Microsoft offered Apple $15 billion for iPhone search, Google said we’d pay more and got the deal

Google reportedly pays billions of dollars annually to Apple, Samsung and others to remain the default search engine on their smartphones.

by Vikash Kumawat
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A few weeks ago, during the ongoing US v. Google antitrust trial, Microsoft CEO Satya Nadella had said that one of the reasons why Bing is behind Google is because Apple has made Google its default search engine. He said that he regretted how Microsoft’s deal with Apple did not work out and how Apple was reluctant to sign a deal with Microsoft due to its agreement with Google and fear of retaliation from Google. While Google’s deal with Apple has been one of the major focuses of the test, one question always remained is how much Google is paying Apple to become the default search engine in Safari on Mac, iPad, and iPhone. Especially when Apple rejected Microsoft’s offer of about $15 billion annually.

During the trial several estimates suggested that Google was paying Apple $10 billion to $20 billion to make Google the default search engine on Safari. However, now a new report from the New York Times reveals that Google paid Apple “about $18 billion” in 2021.

Reports suggest that Google paid Apple to maintain its hold on the search market and expand its business. It was concerned about Apple’s developments around search technology, so it looked for ways to weaken Apple’s Spotlight search tool.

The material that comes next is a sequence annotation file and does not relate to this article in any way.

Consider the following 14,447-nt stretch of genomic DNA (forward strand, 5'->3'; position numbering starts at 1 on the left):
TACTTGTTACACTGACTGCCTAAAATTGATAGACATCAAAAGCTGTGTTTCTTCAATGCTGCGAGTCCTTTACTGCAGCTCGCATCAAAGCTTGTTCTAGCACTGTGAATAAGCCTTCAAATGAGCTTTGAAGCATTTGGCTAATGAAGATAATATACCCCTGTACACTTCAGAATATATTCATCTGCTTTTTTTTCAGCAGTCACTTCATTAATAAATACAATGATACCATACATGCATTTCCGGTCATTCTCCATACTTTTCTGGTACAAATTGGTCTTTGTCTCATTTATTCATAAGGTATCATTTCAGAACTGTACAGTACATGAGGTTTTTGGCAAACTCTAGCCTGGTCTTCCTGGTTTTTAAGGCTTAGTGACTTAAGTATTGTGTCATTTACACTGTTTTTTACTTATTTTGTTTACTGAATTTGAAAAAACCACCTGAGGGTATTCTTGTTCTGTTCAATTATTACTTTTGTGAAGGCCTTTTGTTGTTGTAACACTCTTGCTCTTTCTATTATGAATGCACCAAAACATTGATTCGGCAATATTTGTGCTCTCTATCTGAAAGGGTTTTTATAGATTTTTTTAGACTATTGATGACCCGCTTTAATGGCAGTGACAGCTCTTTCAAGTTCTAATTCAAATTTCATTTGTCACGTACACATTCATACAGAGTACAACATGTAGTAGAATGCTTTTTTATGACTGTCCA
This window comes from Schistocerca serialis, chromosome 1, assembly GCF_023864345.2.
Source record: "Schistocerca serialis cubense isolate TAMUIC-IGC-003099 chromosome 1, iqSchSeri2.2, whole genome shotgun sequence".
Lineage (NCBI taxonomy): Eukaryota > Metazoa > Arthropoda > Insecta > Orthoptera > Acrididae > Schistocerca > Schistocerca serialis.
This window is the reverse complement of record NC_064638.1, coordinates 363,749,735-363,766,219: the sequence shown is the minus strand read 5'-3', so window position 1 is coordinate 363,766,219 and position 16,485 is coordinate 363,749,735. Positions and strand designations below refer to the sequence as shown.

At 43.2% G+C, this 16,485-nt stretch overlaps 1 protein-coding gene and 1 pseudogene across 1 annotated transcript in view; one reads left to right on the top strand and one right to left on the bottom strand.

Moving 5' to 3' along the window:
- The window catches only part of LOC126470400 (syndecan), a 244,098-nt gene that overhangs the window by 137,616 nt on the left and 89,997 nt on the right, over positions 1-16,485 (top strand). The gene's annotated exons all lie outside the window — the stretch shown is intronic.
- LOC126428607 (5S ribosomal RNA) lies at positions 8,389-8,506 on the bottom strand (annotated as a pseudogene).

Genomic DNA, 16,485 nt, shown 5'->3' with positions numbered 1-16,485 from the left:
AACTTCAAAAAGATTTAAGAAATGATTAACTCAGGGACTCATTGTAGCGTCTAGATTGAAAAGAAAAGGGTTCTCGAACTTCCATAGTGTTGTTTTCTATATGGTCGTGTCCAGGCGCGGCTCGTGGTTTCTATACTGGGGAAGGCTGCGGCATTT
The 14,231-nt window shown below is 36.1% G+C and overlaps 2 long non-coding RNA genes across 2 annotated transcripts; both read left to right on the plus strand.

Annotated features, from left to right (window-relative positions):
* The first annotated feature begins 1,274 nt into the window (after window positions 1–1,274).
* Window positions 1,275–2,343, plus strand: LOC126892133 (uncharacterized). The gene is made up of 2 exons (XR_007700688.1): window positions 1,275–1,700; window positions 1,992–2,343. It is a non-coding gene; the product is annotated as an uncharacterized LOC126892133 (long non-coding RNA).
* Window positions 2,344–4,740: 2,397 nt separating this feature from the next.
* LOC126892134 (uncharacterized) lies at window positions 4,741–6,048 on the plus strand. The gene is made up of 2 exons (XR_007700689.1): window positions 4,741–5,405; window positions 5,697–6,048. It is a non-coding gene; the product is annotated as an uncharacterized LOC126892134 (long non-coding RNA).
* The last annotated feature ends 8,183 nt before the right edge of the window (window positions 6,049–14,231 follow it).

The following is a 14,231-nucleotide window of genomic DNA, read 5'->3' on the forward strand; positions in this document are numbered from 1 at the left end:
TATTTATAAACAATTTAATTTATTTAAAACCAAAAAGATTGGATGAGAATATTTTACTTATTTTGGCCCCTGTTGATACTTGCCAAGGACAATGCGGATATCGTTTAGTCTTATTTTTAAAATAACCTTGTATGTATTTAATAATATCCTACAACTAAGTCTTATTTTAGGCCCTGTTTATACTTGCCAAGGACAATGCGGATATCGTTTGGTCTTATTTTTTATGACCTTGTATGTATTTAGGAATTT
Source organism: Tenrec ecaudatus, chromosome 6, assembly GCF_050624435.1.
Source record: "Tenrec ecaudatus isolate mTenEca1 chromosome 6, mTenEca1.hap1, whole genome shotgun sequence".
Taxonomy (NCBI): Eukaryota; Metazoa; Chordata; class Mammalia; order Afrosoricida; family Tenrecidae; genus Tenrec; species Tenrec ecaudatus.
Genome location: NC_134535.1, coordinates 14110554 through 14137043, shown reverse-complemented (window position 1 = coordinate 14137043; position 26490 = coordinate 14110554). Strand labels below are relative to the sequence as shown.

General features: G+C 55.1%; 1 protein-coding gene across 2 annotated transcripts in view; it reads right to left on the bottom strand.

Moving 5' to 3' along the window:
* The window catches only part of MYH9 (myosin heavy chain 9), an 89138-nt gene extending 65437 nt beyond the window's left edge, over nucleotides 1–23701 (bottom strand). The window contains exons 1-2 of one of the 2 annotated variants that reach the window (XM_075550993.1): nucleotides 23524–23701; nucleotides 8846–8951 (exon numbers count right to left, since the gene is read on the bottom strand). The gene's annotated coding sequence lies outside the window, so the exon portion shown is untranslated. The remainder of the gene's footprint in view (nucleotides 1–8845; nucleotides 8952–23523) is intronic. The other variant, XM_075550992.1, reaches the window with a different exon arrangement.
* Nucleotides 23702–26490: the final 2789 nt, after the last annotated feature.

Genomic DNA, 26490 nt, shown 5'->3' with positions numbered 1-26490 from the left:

Google not only paid Apple for the default search, reports cite that Google also developed its own version of Spotlight for iPhones. This version of Spotlight was designed to be more user-friendly and provide better results to users. Google also tried to convince more iPhone users to use Chrome instead of Safari.

By doing these things, Google was hoping to maintain its dominance in the search engine market and prevent Apple from becoming a serious competitor.

However, Satya Nadella’s argument regarding Apple’s deal with Google is contradictory. Nadella thinks Apple kept the deal going because it feared Google’s dominance over apps like Gmail and YouTube. Nadella mentioned Google’s ability to use these popular services to promote Chrome, allowing users to abandon Safari.

Meanwhile, apart from Google’s deal with Apple, the company has also signed similar contracts with Samsung and Mozilla. These deals were highlighted in the ongoing Google antitrust trial, where the US Justice Department claimed that Google illegally strengthened its monopoly in online search by paying to become the default search engine on browsers and phones.

Google is accused by the US Department of Justice and 37 states for allegedly abusing its market dominance in the search engine industry. The lawsuit alleges that Google is paying billions of dollars to phone makers and web browsers to make Google the default search engine on most devices, pre-installing its services on Android devices, and using its market power to stifle competition.

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